Consumers will upgrade cell phone models – In the next few years, American consumers will replace their cell phones in droves. Harris Interactive recently reported that 32 percent of wireless subscribers plan to upgrade their handsets in the coming year. During this replacement phase, they will likely move to add Internet, email and other computing capabilities to their gadgets.
Cell phones will trumps PDAs – There is a battle today between cell phone and personal digital assistant manufacturers – which one will subsume the other? From my point of view the answer is simple. More than half of U.S. households are active cell phone users. They have established subscription relationships and brand awareness. Cell phone service providers will move customers to PDA functionality faster than PDA customers can expand into the mainstream cell phone market. When this cell phone upgrade occurs, wireless email and select Internet applications will become commonplace.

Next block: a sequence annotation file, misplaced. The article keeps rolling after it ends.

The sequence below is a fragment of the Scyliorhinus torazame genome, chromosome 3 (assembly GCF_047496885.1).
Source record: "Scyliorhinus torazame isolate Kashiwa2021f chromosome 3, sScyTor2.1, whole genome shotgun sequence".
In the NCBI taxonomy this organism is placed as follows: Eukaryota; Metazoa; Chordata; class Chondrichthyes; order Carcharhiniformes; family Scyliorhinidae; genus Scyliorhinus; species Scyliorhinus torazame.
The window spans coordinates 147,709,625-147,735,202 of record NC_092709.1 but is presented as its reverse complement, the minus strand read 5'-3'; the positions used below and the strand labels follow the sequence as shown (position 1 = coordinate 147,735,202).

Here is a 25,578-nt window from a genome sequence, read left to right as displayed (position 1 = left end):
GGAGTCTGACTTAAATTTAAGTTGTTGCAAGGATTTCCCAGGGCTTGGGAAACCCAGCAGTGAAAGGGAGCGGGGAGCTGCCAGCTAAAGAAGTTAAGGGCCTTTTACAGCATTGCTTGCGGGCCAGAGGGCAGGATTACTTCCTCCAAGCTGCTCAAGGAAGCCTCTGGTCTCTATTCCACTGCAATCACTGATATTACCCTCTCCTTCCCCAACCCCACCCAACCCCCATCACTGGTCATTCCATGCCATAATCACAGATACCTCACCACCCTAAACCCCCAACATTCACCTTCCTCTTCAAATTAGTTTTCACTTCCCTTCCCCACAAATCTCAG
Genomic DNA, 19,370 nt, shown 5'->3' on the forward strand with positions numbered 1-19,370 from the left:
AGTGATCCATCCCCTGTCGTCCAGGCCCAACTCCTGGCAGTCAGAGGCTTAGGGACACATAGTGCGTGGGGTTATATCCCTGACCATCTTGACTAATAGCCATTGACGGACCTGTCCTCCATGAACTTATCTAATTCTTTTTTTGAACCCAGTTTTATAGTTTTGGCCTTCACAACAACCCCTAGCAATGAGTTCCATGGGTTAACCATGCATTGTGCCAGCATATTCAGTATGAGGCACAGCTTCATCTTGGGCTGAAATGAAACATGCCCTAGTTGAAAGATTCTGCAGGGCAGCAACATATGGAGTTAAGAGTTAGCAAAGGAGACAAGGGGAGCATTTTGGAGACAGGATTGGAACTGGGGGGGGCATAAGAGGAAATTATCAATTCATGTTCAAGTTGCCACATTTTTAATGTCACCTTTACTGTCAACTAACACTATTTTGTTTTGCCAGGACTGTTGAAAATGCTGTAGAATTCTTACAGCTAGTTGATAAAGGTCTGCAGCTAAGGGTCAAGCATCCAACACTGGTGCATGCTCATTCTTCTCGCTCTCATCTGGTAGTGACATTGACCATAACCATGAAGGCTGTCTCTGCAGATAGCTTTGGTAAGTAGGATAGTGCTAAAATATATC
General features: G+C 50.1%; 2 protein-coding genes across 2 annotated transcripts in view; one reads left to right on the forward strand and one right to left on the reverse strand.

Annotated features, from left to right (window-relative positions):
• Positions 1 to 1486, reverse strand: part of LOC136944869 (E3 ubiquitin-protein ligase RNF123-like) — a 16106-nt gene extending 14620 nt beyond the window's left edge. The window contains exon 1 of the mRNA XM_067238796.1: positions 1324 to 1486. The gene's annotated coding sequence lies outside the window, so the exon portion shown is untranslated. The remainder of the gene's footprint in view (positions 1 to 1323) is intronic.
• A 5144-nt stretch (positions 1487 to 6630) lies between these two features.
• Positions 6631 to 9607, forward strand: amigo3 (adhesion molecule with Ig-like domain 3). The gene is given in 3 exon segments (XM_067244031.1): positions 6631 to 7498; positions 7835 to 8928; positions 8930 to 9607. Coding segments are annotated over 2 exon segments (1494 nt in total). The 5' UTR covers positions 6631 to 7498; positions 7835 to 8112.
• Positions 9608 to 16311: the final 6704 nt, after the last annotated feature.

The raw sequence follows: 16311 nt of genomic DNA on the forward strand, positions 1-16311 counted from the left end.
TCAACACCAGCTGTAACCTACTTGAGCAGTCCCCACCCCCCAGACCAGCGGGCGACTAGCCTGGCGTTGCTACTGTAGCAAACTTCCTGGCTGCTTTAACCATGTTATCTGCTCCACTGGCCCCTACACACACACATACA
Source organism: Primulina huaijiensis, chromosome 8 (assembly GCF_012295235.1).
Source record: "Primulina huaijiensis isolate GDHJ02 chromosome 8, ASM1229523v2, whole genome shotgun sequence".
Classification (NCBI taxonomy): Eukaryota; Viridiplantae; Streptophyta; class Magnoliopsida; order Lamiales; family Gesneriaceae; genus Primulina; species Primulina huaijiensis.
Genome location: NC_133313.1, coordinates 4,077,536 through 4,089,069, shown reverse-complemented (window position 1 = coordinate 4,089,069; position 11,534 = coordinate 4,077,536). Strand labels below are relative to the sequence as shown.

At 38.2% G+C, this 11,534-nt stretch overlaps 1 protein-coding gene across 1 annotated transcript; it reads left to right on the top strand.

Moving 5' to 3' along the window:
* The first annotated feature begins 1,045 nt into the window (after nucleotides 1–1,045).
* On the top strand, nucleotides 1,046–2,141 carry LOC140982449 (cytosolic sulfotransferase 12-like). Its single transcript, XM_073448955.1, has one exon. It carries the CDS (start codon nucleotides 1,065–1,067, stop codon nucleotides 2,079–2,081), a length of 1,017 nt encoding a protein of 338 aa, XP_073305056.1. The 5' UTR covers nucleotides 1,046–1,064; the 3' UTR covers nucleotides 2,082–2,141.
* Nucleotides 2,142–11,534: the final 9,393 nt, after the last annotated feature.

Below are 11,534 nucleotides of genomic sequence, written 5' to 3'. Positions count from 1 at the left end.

So there you have it. For years, we have witnessed stops and starts in the dream of computing and communication coming together in a grand convergence. I’m bullish about this finally starting to happen because these technologies are beginning to reach a critical tipping point. People are going to have broadband and wireless and eventually smart phones not because they are techno geeks, but because they are merely “keeping up with the Joneses.” For anyone brave enough to admit they once owned parachute pants or a Members Only jacket, the power of peer influence is all too clear.
For bankers, this means that we will need to examine how “Internet everywhere” impacts our delivery strategies. While it will take a whole other column to answer this question, I do have a few opinions about where priorities should lie:
#1: Avoid the “hot spot” temptation
Banks may be tempted to jump on the Starbucks and McDonalds kick by offering free wireless access in their branches. It might get your bank some nice press in the banking periodicals, but it might also result in a bunch of no-good laptop freeloaders gumming up the place. With security concerns to boot, at this point I simply do not see a business case here.
#2: Services before marketing